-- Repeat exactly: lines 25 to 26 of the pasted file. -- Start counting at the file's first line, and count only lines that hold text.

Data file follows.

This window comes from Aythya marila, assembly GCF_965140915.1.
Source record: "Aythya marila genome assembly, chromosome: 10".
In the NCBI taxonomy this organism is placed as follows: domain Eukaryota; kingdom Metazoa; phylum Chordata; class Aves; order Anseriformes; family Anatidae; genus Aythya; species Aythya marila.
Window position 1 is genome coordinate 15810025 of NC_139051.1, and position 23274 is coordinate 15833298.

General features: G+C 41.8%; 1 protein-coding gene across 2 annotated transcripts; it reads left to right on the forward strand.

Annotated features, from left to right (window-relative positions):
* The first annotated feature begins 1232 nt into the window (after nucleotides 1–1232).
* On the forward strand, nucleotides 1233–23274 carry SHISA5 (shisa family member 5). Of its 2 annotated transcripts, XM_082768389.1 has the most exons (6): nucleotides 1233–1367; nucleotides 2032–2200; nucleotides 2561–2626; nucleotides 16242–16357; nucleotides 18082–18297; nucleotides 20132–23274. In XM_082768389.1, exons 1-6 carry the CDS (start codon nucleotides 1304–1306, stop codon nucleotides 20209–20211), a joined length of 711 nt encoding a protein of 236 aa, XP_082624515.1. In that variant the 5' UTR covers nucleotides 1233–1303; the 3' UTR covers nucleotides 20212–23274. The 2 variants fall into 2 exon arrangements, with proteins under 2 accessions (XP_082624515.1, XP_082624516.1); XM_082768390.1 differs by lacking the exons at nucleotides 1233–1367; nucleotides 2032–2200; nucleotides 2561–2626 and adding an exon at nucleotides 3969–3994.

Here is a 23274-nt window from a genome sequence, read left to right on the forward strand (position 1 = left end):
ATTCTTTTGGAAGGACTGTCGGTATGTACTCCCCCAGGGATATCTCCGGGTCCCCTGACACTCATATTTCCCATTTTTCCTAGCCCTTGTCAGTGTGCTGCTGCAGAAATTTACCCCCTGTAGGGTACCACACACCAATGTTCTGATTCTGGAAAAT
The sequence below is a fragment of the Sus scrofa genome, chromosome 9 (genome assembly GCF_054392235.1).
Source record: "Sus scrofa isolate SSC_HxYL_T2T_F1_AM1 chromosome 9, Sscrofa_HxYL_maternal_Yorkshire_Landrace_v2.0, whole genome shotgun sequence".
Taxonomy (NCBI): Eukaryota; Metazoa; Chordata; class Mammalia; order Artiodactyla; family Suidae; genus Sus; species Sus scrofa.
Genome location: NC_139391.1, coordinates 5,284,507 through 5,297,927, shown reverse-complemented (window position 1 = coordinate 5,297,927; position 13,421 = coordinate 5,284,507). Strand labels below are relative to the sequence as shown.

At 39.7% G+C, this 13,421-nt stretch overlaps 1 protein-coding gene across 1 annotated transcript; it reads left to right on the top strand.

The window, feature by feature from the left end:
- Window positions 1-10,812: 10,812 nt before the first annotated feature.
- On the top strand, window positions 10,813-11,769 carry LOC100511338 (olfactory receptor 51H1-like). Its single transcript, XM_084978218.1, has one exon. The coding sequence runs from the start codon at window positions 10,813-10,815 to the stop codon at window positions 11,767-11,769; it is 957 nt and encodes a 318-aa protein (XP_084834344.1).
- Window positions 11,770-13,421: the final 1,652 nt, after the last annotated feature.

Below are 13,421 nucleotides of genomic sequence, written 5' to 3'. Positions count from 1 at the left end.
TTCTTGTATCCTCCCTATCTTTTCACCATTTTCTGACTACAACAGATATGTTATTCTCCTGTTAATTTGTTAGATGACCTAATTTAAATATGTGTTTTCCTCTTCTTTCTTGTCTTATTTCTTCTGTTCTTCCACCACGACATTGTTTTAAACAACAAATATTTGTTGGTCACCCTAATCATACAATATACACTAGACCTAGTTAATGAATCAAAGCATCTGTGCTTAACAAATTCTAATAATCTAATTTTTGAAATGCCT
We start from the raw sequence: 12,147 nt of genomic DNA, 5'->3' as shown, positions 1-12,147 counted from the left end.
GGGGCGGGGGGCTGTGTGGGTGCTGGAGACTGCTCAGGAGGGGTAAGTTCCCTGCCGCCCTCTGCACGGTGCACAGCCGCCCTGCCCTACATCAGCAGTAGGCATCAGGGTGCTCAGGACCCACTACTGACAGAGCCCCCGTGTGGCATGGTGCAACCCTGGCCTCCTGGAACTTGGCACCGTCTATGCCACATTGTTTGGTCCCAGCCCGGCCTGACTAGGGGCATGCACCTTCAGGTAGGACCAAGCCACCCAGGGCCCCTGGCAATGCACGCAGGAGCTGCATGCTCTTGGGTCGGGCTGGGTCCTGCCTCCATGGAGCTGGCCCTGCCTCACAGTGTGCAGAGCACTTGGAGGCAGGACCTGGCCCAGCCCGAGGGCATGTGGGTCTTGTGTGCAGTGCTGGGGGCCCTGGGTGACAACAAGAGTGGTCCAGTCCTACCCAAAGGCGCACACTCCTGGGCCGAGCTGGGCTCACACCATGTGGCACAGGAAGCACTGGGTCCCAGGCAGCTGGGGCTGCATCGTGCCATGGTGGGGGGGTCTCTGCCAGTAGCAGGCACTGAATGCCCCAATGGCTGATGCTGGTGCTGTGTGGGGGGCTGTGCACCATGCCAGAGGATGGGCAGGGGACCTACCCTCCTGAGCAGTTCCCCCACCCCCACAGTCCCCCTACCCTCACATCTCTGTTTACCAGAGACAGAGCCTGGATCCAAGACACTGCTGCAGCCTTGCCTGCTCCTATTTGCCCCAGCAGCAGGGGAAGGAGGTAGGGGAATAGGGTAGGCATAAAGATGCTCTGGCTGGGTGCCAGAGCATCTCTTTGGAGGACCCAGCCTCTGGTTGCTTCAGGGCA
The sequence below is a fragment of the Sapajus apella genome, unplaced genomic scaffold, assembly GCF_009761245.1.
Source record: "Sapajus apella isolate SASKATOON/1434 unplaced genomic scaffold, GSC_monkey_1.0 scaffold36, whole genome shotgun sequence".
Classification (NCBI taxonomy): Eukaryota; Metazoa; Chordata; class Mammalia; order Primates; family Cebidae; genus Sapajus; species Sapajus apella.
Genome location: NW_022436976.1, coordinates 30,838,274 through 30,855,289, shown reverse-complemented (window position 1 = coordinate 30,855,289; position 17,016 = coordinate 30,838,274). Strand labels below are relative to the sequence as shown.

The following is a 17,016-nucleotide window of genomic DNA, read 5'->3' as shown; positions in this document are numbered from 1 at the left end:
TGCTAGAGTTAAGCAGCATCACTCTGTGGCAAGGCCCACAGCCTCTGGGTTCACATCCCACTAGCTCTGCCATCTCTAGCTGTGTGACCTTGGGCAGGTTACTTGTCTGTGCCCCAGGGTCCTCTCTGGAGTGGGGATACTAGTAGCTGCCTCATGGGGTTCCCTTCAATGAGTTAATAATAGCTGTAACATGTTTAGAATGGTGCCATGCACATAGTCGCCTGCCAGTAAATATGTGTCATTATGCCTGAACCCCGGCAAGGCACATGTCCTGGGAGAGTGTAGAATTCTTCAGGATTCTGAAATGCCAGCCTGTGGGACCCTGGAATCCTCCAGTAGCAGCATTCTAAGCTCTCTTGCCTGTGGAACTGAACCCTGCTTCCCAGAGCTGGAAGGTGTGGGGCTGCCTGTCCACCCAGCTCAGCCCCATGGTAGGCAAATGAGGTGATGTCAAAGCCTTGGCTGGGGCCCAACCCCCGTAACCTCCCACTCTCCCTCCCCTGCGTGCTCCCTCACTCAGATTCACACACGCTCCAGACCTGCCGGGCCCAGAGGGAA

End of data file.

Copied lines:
Source record: "Sapajus apella isolate SASKATOON/1434 unplaced genomic scaffold, GSC_monkey_1.0 scaffold36, whole genome shotgun sequence".
Classification (NCBI taxonomy): Eukaryota; Metazoa; Chordata; class Mammalia; order Primates; family Cebidae; genus Sapajus; species Sapajus apella.